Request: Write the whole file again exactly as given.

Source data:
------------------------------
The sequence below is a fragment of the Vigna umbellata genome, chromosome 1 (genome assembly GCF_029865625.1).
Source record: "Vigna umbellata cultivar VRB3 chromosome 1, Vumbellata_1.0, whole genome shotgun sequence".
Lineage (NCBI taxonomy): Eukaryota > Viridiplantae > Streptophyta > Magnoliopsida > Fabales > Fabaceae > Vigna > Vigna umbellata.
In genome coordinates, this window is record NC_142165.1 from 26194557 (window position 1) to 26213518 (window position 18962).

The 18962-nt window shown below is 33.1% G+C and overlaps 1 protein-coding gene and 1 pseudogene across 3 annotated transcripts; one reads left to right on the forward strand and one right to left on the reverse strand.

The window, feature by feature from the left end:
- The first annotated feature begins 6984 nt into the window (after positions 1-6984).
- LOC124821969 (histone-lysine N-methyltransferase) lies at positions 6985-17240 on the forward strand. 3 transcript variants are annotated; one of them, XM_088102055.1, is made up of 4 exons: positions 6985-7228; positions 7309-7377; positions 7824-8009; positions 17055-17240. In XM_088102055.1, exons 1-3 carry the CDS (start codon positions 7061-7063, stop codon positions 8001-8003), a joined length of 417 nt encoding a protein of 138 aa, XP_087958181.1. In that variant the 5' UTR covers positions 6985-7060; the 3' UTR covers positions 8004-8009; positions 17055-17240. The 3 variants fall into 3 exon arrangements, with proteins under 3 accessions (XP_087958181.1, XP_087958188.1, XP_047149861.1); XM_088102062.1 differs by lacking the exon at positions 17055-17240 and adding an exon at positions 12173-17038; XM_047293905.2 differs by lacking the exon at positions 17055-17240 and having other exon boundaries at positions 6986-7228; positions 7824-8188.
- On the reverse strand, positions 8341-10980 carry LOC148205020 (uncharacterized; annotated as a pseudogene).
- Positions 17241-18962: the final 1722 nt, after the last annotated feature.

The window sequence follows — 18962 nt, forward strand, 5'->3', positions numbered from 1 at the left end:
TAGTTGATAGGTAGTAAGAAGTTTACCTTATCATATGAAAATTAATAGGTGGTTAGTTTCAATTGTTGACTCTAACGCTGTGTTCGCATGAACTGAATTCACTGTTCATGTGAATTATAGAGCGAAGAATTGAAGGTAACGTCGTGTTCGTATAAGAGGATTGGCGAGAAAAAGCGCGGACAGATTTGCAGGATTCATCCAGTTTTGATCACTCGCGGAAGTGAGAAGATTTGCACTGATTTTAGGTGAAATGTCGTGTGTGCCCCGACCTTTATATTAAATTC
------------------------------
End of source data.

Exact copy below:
The sequence below is a fragment of the Vigna umbellata genome, chromosome 1 (genome assembly GCF_029865625.1).
Source record: "Vigna umbellata cultivar VRB3 chromosome 1, Vumbellata_1.0, whole genome shotgun sequence".
Lineage (NCBI taxonomy): Eukaryota > Viridiplantae > Streptophyta > Magnoliopsida > Fabales > Fabaceae > Vigna > Vigna umbellata.
In genome coordinates, this window is record NC_142165.1 from 26194557 (window position 1) to 26213518 (window position 18962).

The 18962-nt window shown below is 33.1% G+C and overlaps 1 protein-coding gene and 1 pseudogene across 3 annotated transcripts; one reads left to right on the forward strand and one right to left on the reverse strand.

The window, feature by feature from the left end:
- The first annotated feature begins 6984 nt into the window (after positions 1-6984).
- LOC124821969 (histone-lysine N-methyltransferase) lies at positions 6985-17240 on the forward strand. 3 transcript variants are annotated; one of them, XM_088102055.1, is made up of 4 exons: positions 6985-7228; positions 7309-7377; positions 7824-8009; positions 17055-17240. In XM_088102055.1, exons 1-3 carry the CDS (start codon positions 7061-7063, stop codon positions 8001-8003), a joined length of 417 nt encoding a protein of 138 aa, XP_087958181.1. In that variant the 5' UTR covers positions 6985-7060; the 3' UTR covers positions 8004-8009; positions 17055-17240. The 3 variants fall into 3 exon arrangements, with proteins under 3 accessions (XP_087958181.1, XP_087958188.1, XP_047149861.1); XM_088102062.1 differs by lacking the exon at positions 17055-17240 and adding an exon at positions 12173-17038; XM_047293905.2 differs by lacking the exon at positions 17055-17240 and having other exon boundaries at positions 6986-7228; positions 7824-8188.
- On the reverse strand, positions 8341-10980 carry LOC148205020 (uncharacterized; annotated as a pseudogene).
- Positions 17241-18962: the final 1722 nt, after the last annotated feature.

The window sequence follows — 18962 nt, forward strand, 5'->3', positions numbered from 1 at the left end:
TAGTTGATAGGTAGTAAGAAGTTTACCTTATCATATGAAAATTAATAGGTGGTTAGTTTCAATTGTTGACTCTAACGCTGTGTTCGCATGAACTGAATTCACTGTTCATGTGAATTATAGAGCGAAGAATTGAAGGTAACGTCGTGTTCGTATAAGAGGATTGGCGAGAAAAAGCGCGGACAGATTTGCAGGATTCATCCAGTTTTGATCACTCGCGGAAGTGAGAAGATTTGCACTGATTTTAGGTGAAATGTCGTGTGTGCCCCGACCTTTATATTAAATTC